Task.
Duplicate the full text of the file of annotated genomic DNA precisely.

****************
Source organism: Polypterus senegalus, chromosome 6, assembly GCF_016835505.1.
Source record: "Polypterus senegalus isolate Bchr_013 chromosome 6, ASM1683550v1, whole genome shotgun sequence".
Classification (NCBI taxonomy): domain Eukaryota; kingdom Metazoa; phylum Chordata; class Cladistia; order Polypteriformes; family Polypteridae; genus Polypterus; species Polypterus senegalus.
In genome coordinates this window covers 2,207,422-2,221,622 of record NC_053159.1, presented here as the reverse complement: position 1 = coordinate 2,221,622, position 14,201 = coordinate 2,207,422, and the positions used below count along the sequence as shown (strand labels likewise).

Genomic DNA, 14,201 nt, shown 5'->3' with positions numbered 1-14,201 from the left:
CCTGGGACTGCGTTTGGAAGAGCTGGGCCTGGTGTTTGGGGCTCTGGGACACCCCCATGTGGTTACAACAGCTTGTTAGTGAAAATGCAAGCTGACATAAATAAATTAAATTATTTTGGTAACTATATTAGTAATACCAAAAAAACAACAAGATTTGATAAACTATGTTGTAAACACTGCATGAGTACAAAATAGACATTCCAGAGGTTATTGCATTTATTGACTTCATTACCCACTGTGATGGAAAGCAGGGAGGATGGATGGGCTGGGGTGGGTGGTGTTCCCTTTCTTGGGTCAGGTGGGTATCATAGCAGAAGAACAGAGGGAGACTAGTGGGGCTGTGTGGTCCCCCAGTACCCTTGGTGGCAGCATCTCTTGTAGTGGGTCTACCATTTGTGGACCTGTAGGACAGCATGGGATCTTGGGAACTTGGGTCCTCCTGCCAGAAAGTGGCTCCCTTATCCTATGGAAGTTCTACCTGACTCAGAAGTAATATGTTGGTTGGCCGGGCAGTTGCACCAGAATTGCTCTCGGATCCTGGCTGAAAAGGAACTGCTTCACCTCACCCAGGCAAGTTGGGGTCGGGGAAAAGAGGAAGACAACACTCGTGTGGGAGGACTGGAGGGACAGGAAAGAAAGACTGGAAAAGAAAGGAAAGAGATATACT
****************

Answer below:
Source organism: Polypterus senegalus, chromosome 6, assembly GCF_016835505.1.
Source record: "Polypterus senegalus isolate Bchr_013 chromosome 6, ASM1683550v1, whole genome shotgun sequence".
Classification (NCBI taxonomy): domain Eukaryota; kingdom Metazoa; phylum Chordata; class Cladistia; order Polypteriformes; family Polypteridae; genus Polypterus; species Polypterus senegalus.
In genome coordinates this window covers 2,207,422-2,221,622 of record NC_053159.1, presented here as the reverse complement: position 1 = coordinate 2,221,622, position 14,201 = coordinate 2,207,422, and the positions used below count along the sequence as shown (strand labels likewise).

Genomic DNA, 14,201 nt, shown 5'->3' with positions numbered 1-14,201 from the left:
CCTGGGACTGCGTTTGGAAGAGCTGGGCCTGGTGTTTGGGGCTCTGGGACACCCCCATGTGGTTACAACAGCTTGTTAGTGAAAATGCAAGCTGACATAAATAAATTAAATTATTTTGGTAACTATATTAGTAATACCAAAAAAACAACAAGATTTGATAAACTATGTTGTAAACACTGCATGAGTACAAAATAGACATTCCAGAGGTTATTGCATTTATTGACTTCATTACCCACTGTGATGGAAAGCAGGGAGGATGGATGGGCTGGGGTGGGTGGTGTTCCCTTTCTTGGGTCAGGTGGGTATCATAGCAGAAGAACAGAGGGAGACTAGTGGGGCTGTGTGGTCCCCCAGTACCCTTGGTGGCAGCATCTCTTGTAGTGGGTCTACCATTTGTGGACCTGTAGGACAGCATGGGATCTTGGGAACTTGGGTCCTCCTGCCAGAAAGTGGCTCCCTTATCCTATGGAAGTTCTACCTGACTCAGAAGTAATATGTTGGTTGGCCGGGCAGTTGCACCAGAATTGCTCTCGGATCCTGGCTGAAAAGGAACTGCTTCACCTCACCCAGGCAAGTTGGGGTCGGGGAAAAGAGGAAGACAACACTCGTGTGGGAGGACTGGAGGGACAGGAAAGAAAGACTGGAAAAGAAAGGAAAGAGATATACT